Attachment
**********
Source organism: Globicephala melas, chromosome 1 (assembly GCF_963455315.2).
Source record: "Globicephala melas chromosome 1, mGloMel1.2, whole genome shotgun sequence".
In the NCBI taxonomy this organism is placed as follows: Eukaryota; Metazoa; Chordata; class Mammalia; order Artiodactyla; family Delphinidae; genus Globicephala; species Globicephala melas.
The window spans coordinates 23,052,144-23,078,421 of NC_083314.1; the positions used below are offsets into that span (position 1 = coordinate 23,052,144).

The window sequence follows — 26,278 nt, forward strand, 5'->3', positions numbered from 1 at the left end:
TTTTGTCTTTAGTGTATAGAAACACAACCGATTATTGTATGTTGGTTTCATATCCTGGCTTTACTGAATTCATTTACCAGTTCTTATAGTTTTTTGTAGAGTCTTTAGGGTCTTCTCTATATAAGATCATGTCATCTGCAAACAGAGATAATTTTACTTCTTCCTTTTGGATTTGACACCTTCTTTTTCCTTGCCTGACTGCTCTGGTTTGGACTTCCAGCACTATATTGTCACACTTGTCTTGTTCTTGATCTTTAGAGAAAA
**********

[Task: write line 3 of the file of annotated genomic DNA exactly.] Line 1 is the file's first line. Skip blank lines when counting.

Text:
In the NCBI taxonomy this organism is placed as follows: Eukaryota; Metazoa; Chordata; class Mammalia; order Artiodactyla; family Delphinidae; genus Globicephala; species Globicephala melas.